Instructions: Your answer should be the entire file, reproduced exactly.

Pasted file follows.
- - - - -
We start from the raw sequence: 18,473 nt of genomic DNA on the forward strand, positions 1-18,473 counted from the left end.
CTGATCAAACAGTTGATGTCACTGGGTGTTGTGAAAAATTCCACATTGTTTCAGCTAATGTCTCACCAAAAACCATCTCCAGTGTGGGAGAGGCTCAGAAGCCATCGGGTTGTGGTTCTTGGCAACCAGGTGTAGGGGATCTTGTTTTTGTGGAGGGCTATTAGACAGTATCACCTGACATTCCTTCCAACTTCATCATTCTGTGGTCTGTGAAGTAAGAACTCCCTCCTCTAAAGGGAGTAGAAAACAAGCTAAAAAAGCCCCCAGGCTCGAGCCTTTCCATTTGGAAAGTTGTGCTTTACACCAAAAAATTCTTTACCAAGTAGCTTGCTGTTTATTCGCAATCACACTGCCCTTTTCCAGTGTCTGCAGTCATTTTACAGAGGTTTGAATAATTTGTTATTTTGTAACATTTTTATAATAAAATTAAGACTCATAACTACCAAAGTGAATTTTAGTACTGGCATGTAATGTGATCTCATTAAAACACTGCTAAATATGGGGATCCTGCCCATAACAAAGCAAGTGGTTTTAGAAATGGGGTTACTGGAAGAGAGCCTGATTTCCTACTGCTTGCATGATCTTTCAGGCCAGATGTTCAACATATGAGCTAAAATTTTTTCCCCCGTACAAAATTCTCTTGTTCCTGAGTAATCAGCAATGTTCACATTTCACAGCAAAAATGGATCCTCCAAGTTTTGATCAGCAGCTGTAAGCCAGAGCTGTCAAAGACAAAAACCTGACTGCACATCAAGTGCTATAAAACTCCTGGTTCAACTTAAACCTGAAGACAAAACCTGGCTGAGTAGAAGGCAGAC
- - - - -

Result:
We start from the raw sequence: 18,473 nt of genomic DNA on the forward strand, positions 1-18,473 counted from the left end.
CTGATCAAACAGTTGATGTCACTGGGTGTTGTGAAAAATTCCACATTGTTTCAGCTAATGTCTCACCAAAAACCATCTCCAGTGTGGGAGAGGCTCAGAAGCCATCGGGTTGTGGTTCTTGGCAACCAGGTGTAGGGGATCTTGTTTTTGTGGAGGGCTATTAGACAGTATCACCTGACATTCCTTCCAACTTCATCATTCTGTGGTCTGTGAAGTAAGAACTCCCTCCTCTAAAGGGAGTAGAAAACAAGCTAAAAAAGCCCCCAGGCTCGAGCCTTTCCATTTGGAAAGTTGTGCTTTACACCAAAAAATTCTTTACCAAGTAGCTTGCTGTTTATTCGCAATCACACTGCCCTTTTCCAGTGTCTGCAGTCATTTTACAGAGGTTTGAATAATTTGTTATTTTGTAACATTTTTATAATAAAATTAAGACTCATAACTACCAAAGTGAATTTTAGTACTGGCATGTAATGTGATCTCATTAAAACACTGCTAAATATGGGGATCCTGCCCATAACAAAGCAAGTGGTTTTAGAAATGGGGTTACTGGAAGAGAGCCTGATTTCCTACTGCTTGCATGATCTTTCAGGCCAGATGTTCAACATATGAGCTAAAATTTTTTCCCCCGTACAAAATTCTCTTGTTCCTGAGTAATCAGCAATGTTCACATTTCACAGCAAAAATGGATCCTCCAAGTTTTGATCAGCAGCTGTAAGCCAGAGCTGTCAAAGACAAAAACCTGACTGCACATCAAGTGCTATAAAACTCCTGGTTCAACTTAAACCTGAAGACAAAACCTGGCTGAGTAGAAGGCAGAC